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Opinion: Phone calls strengthen personal connections, bridge physical distances

(Matthew Park/Daily Bruin)

By Angelina Alkhouri

May 24, 2024 12:06 a.m.

Beep. Beep. Beep.

If my alarm fails to wake me up, the barrage of sounds from my phone jolts me awake each morning. Various notifications and alerts come in from different apps: WhatsApp, iMessage and FaceTime, to name a few. I address each app, keeping in touch with my friends and relatives across multiple platforms.

The digital world creates a difficult landscape for many people, especially students and young adults, because of the culture around our devices. As the last generation born without immediate access to technology and the Internet, it is difficult to imagine how communities stayed in touch and kept track of one another without the incessant stream of notifications we encounter today.

In a modern society dominated by technology, the significance of listening to the voices of my friends and family through phone and video calls remains undiminished. The comfort and intimacy of hearing the voices of loved ones is a refreshing experience, standing in stark contrast to the detached nature of daily digital interactions.

According to a 2020 survey, 85% of Americans believe calling strengthens personal connections, while 83% said calling enhances trust and the ability to emotionally connect.

This widespread appreciation for calls is rooted in various practical and psychological factors.

While texting can be convenient, it is also excessive when sharing your complex thoughts for deeper conversations. The editing, spelling and grammar of written messages can provide order to communication but can also decrease its authenticity.

Phone calls are more personal because voices can convey tone and emotion that are not inherent with a written message.

After moving to UCLA and away from my hometown friends, FaceTime became the main strategy for keeping in touch, with calls sometimes lasting several hours and simulating an in-person hangout. In a world that prioritizes speed and efficiency, the ability to slow down and connect through live, spontaneous calls is restorative. These conversations unfold naturally, carrying the excitement of laughter and the sincerity of heartfelt words.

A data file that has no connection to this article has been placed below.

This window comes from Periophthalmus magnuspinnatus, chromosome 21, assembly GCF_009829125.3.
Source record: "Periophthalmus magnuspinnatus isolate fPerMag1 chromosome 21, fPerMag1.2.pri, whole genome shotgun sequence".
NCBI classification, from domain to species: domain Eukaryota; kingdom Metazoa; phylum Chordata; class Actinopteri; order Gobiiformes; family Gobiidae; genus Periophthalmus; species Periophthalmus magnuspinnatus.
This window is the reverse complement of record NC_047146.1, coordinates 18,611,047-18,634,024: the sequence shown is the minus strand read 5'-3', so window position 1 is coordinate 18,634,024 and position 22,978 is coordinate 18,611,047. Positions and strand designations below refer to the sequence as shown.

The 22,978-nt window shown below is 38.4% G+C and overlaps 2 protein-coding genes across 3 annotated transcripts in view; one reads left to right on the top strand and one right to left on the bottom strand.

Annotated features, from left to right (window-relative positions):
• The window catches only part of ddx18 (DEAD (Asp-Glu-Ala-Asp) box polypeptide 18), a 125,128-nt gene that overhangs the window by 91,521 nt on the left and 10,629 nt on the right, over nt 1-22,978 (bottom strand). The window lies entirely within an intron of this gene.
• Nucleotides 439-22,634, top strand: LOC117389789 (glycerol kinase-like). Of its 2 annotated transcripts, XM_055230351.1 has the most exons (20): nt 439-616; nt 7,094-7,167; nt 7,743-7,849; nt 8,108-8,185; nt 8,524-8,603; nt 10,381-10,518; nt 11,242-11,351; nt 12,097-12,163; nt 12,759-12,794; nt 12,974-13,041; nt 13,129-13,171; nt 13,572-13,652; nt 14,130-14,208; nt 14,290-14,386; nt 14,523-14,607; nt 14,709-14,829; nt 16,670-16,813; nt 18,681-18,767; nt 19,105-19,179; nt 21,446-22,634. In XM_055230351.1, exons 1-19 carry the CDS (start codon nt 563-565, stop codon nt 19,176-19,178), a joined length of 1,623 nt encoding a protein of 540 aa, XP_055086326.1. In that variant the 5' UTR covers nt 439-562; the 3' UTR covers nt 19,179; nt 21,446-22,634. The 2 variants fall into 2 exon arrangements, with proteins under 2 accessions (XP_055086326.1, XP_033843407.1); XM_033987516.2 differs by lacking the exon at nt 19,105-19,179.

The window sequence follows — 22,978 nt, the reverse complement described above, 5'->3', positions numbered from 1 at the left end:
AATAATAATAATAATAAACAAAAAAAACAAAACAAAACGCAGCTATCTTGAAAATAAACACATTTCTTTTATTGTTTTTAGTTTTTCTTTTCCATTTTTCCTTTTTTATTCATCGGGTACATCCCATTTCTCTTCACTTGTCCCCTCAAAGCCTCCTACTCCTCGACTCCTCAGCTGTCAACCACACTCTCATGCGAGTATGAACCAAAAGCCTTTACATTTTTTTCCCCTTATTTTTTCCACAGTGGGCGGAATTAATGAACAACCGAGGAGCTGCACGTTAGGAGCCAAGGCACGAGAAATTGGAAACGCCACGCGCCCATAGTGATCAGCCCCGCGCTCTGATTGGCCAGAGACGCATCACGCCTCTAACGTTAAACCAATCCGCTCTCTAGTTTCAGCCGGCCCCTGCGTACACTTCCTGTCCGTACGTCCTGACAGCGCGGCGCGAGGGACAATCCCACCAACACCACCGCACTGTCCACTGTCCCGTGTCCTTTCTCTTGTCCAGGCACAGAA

By actively listening during these exchanges, we foster empathy and demonstrate a powerful way to care and support those around us. Dedicating the time to engage in conversation is essential for maintaining relationships.

As a first-year student, transitioning from the close-knit environment of high school to the independence of adulthood requires more intentional effort to maintain relationships. Fortunately, the beauty of calling lies in its ability to bridge physical distance.

Audio messages stand as another communication option that strikes the perfect balance between the convenience of texting and the intimacy of voice.

My Middle Eastern family – similar to other immigrant families – uses WhatsApp voice messages to stay connected with our relatives abroad. With contrasting time zones and schedules, voice memos deliver the authenticity of voices while transcending time constraints.

Although I cannot read Arabic, we can converse with voice memos because I know how to speak it. This allows me to practice my second language over the phone, further connecting me to my culture and family.

The practicality and psychological benefits of calling were explicit during the COVID-19 pandemic given the prevalence of distant Zoom calls and lack of face-to-face contact.

The world became digitized on an entirely new level. Despite widespread school closures, teachers could conduct virtual lessons, businesses could maintain operations online and other institutions adapted to ensure continuity in a time of uncertainty. Many meetings today are still conducted virtually given the great convenience of this new normal.

However, the overreliance on screens highlights some drawbacks. The constant exposure to screens and lack of direct contact took a toll on the mental health of many individuals because of the isolating environment.

Whether Zoom sessions were held for club meetings or class, they became more of a chore, and it was difficult to listen to the droning of my computer without genuine collaboration with others.

By contrast, in a 2023 study, the American Psychiatric Association found that phone calls significantly improved depressive symptoms during the pandemic.

The loneliness and challenges sparked by the pandemic were met with a source of comfort and support through phone calls. Chatting in live time, without having to unmute or wait for delays on text, provided individuals with a lifeline and offered both a sense of connection and belonging.

Bonds are strengthened with connection and can be significant when faced with physical distance. Whether it may be a brief check-in or a longer exchange, calling provides an outlet for the stress and homesickness experienced by students who often get so consumed in our own lives that it is relieving to step back and reflect. Having the opportunity to take my mind off school work and spend time talking to others is healing.

Whether it is navigating the transition to college, enduring the isolation from the pandemic or maintaining ties with relatives abroad, the sound of a loved one’s voice is irreplaceable.

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Angelina Alkhouri
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